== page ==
The data appears to be a set of user names and encrypted passwords from an SQL database for an online survey at the Apple Business Intelligence website. The site is currently offline.
Apple did not immediately respond to a request for comment.
In an apparently unrelated posting, a Lebanese grey-hat hacker called idahc_hacker said he had found vulnerabilities on another Apple website. The SQL injection and iFrame code attacks can be used by hackers to gain unauthorized access to data.
Grey hat hackers do not normally hack for malicious purposes and the Lebanese hacker did not post and data obtained from the site.
In pointing out the hacks, he said he was not part of Anonymous or LulzSec, an allied group that disbanded recently.
Japanese video game maker Sega Corp said on Sunday that information belonging to 1.3 million customers has been stolen from its database, the latest in a string of global cyber attacks against video game corporations.
Names, birth dates, e-mail addresses and encrypted passwords of users of Sega Pass online network members had been hacked into, Sega said in a statement, though payment data such as credit card numbers was safe. Sega Pass had been shut down.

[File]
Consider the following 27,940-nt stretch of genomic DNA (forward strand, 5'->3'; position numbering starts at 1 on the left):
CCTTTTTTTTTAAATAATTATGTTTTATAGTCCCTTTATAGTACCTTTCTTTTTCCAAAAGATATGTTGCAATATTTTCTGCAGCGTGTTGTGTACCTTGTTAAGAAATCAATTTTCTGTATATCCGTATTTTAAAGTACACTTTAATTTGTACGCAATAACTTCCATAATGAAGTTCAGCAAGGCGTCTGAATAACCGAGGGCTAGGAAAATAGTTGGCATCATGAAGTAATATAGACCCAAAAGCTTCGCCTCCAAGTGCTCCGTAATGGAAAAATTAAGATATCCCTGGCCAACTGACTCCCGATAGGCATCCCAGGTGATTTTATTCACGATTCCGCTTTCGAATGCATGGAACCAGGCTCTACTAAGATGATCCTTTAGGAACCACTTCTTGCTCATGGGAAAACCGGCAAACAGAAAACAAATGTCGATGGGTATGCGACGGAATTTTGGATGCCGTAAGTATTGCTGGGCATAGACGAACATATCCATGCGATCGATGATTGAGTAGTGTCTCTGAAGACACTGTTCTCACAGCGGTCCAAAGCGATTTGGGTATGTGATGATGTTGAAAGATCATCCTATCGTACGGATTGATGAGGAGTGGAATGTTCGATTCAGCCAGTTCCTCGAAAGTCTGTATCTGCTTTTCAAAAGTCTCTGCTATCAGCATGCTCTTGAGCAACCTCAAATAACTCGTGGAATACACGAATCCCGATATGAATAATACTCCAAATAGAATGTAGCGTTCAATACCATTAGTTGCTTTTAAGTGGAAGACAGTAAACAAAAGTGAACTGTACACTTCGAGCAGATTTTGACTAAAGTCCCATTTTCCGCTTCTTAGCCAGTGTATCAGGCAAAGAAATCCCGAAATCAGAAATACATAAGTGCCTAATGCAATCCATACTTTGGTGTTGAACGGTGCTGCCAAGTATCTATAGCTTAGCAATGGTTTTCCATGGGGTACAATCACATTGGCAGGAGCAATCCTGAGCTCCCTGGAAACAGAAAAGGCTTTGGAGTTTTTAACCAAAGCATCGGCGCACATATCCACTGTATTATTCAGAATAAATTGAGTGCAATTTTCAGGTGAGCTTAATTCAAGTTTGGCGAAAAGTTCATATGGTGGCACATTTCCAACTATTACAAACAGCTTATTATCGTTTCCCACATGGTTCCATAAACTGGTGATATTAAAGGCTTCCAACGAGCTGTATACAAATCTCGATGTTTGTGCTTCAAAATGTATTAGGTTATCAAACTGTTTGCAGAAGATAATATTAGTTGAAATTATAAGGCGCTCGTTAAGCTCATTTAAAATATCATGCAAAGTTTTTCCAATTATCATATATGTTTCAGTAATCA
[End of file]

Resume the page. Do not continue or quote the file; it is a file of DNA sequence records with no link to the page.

“We are deeply sorry for causing trouble to our customers. We want to work on strengthening security,” said Yoko Nagasawa, a Sega spokeswoman, adding it is unclear when the firm would restart Sega Pass.
The attack against Sega, a division of Sega Sammy Holdings that makes game software such as Sonic the Hedgehog as well as slot machines, follows other recent significant breaches including Citigroup, which said over 360,000 accounts were hit in May, and the International Monetary Fund.
The drama surrounding the recent round of video game breaches paled compared to what PlayStation maker Sony Corp experienced following two high-profile attacks that surfaced in April.
Those breaches led to the theft of account data for more than 100 million customers, making it the largest ever hacking of data outside the financial services industry.
Sega Europe, a division of Sega that runs the Sega Pass network, immediately notified Sega and the network customers after it found out about the breach on Thursday, Nagasawa said.
Lulz Security, a band of hackers that has initiated cyber attacks against other video game firms including Nintendo, has unexpectedly offered to track down and punish the hackers who broke into Sega’s database.